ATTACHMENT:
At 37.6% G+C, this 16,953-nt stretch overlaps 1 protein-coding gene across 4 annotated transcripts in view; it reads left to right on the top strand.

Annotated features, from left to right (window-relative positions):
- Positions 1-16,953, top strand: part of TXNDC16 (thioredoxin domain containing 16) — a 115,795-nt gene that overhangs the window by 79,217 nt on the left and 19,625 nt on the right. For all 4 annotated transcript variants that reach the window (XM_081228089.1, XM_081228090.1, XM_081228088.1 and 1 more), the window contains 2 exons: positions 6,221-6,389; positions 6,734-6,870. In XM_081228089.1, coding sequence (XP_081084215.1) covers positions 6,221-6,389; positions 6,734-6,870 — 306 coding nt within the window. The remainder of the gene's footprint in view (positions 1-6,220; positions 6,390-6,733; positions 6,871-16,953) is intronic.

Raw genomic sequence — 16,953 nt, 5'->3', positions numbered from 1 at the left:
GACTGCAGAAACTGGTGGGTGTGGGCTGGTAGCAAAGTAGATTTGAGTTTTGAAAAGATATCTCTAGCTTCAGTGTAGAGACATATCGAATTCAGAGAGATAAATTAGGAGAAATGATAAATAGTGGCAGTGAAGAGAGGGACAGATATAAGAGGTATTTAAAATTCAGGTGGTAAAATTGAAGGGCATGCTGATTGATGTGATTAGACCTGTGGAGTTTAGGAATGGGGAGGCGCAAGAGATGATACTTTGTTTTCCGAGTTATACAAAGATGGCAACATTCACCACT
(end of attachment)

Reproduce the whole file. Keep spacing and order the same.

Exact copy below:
At 37.6% G+C, this 16,953-nt stretch overlaps 1 protein-coding gene across 4 annotated transcripts in view; it reads left to right on the top strand.

Annotated features, from left to right (window-relative positions):
- Positions 1-16,953, top strand: part of TXNDC16 (thioredoxin domain containing 16) — a 115,795-nt gene that overhangs the window by 79,217 nt on the left and 19,625 nt on the right. For all 4 annotated transcript variants that reach the window (XM_081228089.1, XM_081228090.1, XM_081228088.1 and 1 more), the window contains 2 exons: positions 6,221-6,389; positions 6,734-6,870. In XM_081228089.1, coding sequence (XP_081084215.1) covers positions 6,221-6,389; positions 6,734-6,870 — 306 coding nt within the window. The remainder of the gene's footprint in view (positions 1-6,220; positions 6,390-6,733; positions 6,871-16,953) is intronic.

Raw genomic sequence — 16,953 nt, 5'->3', positions numbered from 1 at the left:
GACTGCAGAAACTGGTGGGTGTGGGCTGGTAGCAAAGTAGATTTGAGTTTTGAAAAGATATCTCTAGCTTCAGTGTAGAGACATATCGAATTCAGAGAGATAAATTAGGAGAAATGATAAATAGTGGCAGTGAAGAGAGGGACAGATATAAGAGGTATTTAAAATTCAGGTGGTAAAATTGAAGGGCATGCTGATTGATGTGATTAGACCTGTGGAGTTTAGGAATGGGGAGGCGCAAGAGATGATACTTTGTTTTCCGAGTTATACAAAGATGGCAACATTCACCACT